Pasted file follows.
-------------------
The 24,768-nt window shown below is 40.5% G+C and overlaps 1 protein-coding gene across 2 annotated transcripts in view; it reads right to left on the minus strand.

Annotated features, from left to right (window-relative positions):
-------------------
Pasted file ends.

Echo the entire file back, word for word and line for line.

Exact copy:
The 24,768-nt window shown below is 40.5% G+C and overlaps 1 protein-coding gene across 2 annotated transcripts in view; it reads right to left on the minus strand.

Annotated features, from left to right (window-relative positions):